I leant back against the classroom wall and laughed. They laughed back at me, which has always been one of their more endearing characteristics. Then we got all the chime bars out, which would account for the thundering headache this evening.



Sunday, October 08, 2006

hammersmith palais

1. A haircut.
2. Kate and Anna McGarrigle.
3. Autumn sun.
4. Unfinishable lunches.
5. Miso soup.



Saturday, October 07, 2006

the revolution is not bloody here

One of the lesser side-effects of being locked in dispute with talktalk is the slow erosion of pleasure in hearing what used to be a tune that I used to quite like - Thunderclap Newman's 'Something in the Air'. Listening to hours of the anyodyne cover version of it interspersed with a self satisfied woman lying about how important my call is to her is a very special sort of torture. 50 minutes of it the other day did for me, really.

I spent another hour this morning going through the call-and-get-cut-off process, and listening to it in between contemplating crying (pointless) and throwing things (pointless and ultimately expensive). In the end decided that my sanity would benefit from some time away from the telephone. A nice shower. The tail end of 'Sounds of the Sixties' on Radio 2. (I know. I am desperately untrendy.)I walked away from the computer and entered the gentle haven of my bathroom.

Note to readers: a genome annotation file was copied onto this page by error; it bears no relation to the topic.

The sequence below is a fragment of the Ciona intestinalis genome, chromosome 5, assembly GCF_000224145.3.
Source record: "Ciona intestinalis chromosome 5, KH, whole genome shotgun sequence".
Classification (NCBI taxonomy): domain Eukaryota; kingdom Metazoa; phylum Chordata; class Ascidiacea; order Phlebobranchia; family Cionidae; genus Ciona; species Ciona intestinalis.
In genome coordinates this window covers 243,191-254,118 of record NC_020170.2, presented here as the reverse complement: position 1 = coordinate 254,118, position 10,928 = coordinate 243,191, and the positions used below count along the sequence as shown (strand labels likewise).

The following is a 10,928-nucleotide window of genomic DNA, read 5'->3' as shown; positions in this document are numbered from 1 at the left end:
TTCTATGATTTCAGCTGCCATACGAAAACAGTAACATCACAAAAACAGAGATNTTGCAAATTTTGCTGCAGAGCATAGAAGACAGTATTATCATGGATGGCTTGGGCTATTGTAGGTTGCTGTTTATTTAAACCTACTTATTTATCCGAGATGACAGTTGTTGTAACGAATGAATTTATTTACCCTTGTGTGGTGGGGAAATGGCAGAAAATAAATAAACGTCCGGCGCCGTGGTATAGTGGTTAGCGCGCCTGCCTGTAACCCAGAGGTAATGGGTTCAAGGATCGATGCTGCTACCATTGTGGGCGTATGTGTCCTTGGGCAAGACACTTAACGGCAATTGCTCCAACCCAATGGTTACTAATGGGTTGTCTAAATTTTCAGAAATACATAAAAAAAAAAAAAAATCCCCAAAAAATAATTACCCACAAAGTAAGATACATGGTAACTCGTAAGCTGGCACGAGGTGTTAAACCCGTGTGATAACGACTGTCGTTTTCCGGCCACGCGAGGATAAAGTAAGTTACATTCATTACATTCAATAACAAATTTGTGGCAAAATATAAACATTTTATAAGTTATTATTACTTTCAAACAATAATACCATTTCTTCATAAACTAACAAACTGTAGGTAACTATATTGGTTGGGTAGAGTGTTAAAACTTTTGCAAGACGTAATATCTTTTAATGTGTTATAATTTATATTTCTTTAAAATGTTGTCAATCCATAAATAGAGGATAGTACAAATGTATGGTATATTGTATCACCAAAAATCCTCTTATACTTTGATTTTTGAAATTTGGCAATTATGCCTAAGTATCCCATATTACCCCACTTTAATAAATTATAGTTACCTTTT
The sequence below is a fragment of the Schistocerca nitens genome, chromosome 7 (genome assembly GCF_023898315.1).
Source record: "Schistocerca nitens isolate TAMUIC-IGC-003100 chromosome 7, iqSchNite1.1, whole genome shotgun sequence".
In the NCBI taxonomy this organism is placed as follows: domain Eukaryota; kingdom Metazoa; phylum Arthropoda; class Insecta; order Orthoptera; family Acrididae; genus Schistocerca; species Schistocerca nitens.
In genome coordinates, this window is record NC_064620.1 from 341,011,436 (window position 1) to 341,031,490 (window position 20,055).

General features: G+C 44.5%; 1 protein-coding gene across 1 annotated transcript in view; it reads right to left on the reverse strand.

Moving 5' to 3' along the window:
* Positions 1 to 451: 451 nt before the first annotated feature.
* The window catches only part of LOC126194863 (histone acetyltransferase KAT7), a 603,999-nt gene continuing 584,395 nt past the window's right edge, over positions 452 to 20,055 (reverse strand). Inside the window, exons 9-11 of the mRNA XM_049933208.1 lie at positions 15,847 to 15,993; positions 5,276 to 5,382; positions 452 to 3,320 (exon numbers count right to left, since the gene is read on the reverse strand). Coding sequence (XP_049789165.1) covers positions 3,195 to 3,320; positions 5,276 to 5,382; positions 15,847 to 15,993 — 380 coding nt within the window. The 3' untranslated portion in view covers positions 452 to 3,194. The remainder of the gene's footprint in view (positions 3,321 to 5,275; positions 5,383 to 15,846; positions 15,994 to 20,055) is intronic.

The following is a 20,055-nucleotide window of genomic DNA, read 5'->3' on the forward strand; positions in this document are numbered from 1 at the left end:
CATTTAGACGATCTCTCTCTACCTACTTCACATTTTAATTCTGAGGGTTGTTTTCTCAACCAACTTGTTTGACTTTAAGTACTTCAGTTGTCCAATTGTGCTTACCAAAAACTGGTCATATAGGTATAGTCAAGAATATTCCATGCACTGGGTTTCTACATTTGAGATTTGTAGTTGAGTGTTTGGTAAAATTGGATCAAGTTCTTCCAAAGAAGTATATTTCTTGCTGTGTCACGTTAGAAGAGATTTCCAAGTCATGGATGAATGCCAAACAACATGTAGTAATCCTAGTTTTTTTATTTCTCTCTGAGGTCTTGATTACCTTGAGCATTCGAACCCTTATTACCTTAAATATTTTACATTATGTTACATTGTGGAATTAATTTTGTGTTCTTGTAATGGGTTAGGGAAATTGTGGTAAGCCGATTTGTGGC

I showered, and as I began to wrap myself in soft towels what should come on the radio? Yes. Thunderclap Newman.




Friday, October 06, 2006

activities for the brokenhearted #1

Go to the seaside



Thursday, October 05, 2006

a guilty admission

Before I give up and come home sick I spend the morning on release from teaching. It's my once-a-fortnight reward for the psychopathic beginning of the week. I really really need a refresher on the beauties of positive reinforcement, but I digress.

I sit in an office, at a desk. I have a telephone, and an internet connection upon which I can check my email. I don't actually get any email (well, OK, one) but the being able to check feels like enormous luxury. These are background details, they do not fill my morning. What fills my morning is writing a list of stuff what I have done (in an attempt to persuade my head that indeed I should go up the payscale), and collating several sets of information from a couple of forms which I sent out to staff at the end of last term. In both cases I read a few things, write some notes, then produce a document. I also sort through a three inch heap of paperwork and put it into several different folders.

It makes me feel fabulously productive, in a way which teaching and marking books never quite does. I have organised, I have implemented, and I have achieved. Even though my head is so thick and fuzzy that when I try to save something to the desktop I can't work out from the pop-up window where the desktop actually is. (Erialc - 'You're on it already?)